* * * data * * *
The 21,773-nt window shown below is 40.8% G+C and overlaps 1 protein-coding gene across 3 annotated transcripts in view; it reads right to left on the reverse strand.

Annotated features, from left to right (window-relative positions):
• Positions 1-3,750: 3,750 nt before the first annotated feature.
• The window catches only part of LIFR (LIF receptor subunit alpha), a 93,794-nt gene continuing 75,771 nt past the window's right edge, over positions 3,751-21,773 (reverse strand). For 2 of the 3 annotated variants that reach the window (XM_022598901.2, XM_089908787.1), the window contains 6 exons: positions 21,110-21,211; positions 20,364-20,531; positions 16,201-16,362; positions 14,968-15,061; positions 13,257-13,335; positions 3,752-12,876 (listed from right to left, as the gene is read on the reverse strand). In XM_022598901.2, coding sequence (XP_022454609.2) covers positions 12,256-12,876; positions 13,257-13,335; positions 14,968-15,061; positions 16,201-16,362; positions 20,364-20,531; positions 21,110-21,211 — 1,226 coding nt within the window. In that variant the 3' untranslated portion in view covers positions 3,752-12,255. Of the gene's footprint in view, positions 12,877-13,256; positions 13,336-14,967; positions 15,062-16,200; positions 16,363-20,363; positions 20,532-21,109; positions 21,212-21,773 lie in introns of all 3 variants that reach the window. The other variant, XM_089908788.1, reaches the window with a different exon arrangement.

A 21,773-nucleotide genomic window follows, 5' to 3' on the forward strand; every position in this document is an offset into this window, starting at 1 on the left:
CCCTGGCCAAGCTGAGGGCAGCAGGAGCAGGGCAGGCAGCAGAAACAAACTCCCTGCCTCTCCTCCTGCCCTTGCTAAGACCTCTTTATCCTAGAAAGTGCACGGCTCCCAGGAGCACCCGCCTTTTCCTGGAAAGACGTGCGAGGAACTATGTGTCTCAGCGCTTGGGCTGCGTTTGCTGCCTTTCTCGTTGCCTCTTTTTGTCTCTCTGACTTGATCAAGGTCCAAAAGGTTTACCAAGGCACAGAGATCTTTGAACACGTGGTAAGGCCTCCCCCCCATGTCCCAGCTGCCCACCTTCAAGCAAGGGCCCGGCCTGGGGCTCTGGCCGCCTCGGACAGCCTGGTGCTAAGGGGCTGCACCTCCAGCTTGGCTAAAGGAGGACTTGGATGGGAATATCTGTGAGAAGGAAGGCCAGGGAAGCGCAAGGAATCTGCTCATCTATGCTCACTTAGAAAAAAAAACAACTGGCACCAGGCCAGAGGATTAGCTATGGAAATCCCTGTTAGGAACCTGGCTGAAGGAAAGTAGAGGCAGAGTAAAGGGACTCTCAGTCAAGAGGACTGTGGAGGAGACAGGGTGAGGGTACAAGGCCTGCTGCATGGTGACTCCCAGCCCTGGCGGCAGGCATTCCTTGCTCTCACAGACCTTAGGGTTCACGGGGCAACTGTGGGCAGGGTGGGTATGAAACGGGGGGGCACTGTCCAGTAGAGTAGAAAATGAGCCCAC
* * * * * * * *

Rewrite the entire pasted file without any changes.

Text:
The 21,773-nt window shown below is 40.8% G+C and overlaps 1 protein-coding gene across 3 annotated transcripts in view; it reads right to left on the reverse strand.

Annotated features, from left to right (window-relative positions):
• Positions 1-3,750: 3,750 nt before the first annotated feature.
• The window catches only part of LIFR (LIF receptor subunit alpha), a 93,794-nt gene continuing 75,771 nt past the window's right edge, over positions 3,751-21,773 (reverse strand). For 2 of the 3 annotated variants that reach the window (XM_022598901.2, XM_089908787.1), the window contains 6 exons: positions 21,110-21,211; positions 20,364-20,531; positions 16,201-16,362; positions 14,968-15,061; positions 13,257-13,335; positions 3,752-12,876 (listed from right to left, as the gene is read on the reverse strand). In XM_022598901.2, coding sequence (XP_022454609.2) covers positions 12,256-12,876; positions 13,257-13,335; positions 14,968-15,061; positions 16,201-16,362; positions 20,364-20,531; positions 21,110-21,211 — 1,226 coding nt within the window. In that variant the 3' untranslated portion in view covers positions 3,752-12,255. Of the gene's footprint in view, positions 12,877-13,256; positions 13,336-14,967; positions 15,062-16,200; positions 16,363-20,363; positions 20,532-21,109; positions 21,212-21,773 lie in introns of all 3 variants that reach the window. The other variant, XM_089908788.1, reaches the window with a different exon arrangement.

A 21,773-nucleotide genomic window follows, 5' to 3' on the forward strand; every position in this document is an offset into this window, starting at 1 on the left:
CCCTGGCCAAGCTGAGGGCAGCAGGAGCAGGGCAGGCAGCAGAAACAAACTCCCTGCCTCTCCTCCTGCCCTTGCTAAGACCTCTTTATCCTAGAAAGTGCACGGCTCCCAGGAGCACCCGCCTTTTCCTGGAAAGACGTGCGAGGAACTATGTGTCTCAGCGCTTGGGCTGCGTTTGCTGCCTTTCTCGTTGCCTCTTTTTGTCTCTCTGACTTGATCAAGGTCCAAAAGGTTTACCAAGGCACAGAGATCTTTGAACACGTGGTAAGGCCTCCCCCCCATGTCCCAGCTGCCCACCTTCAAGCAAGGGCCCGGCCTGGGGCTCTGGCCGCCTCGGACAGCCTGGTGCTAAGGGGCTGCACCTCCAGCTTGGCTAAAGGAGGACTTGGATGGGAATATCTGTGAGAAGGAAGGCCAGGGAAGCGCAAGGAATCTGCTCATCTATGCTCACTTAGAAAAAAAAACAACTGGCACCAGGCCAGAGGATTAGCTATGGAAATCCCTGTTAGGAACCTGGCTGAAGGAAAGTAGAGGCAGAGTAAAGGGACTCTCAGTCAAGAGGACTGTGGAGGAGACAGGGTGAGGGTACAAGGCCTGCTGCATGGTGACTCCCAGCCCTGGCGGCAGGCATTCCTTGCTCTCACAGACCTTAGGGTTCACGGGGCAACTGTGGGCAGGGTGGGTATGAAACGGGGGGGCACTGTCCAGTAGAGTAGAAAATGAGCCCAC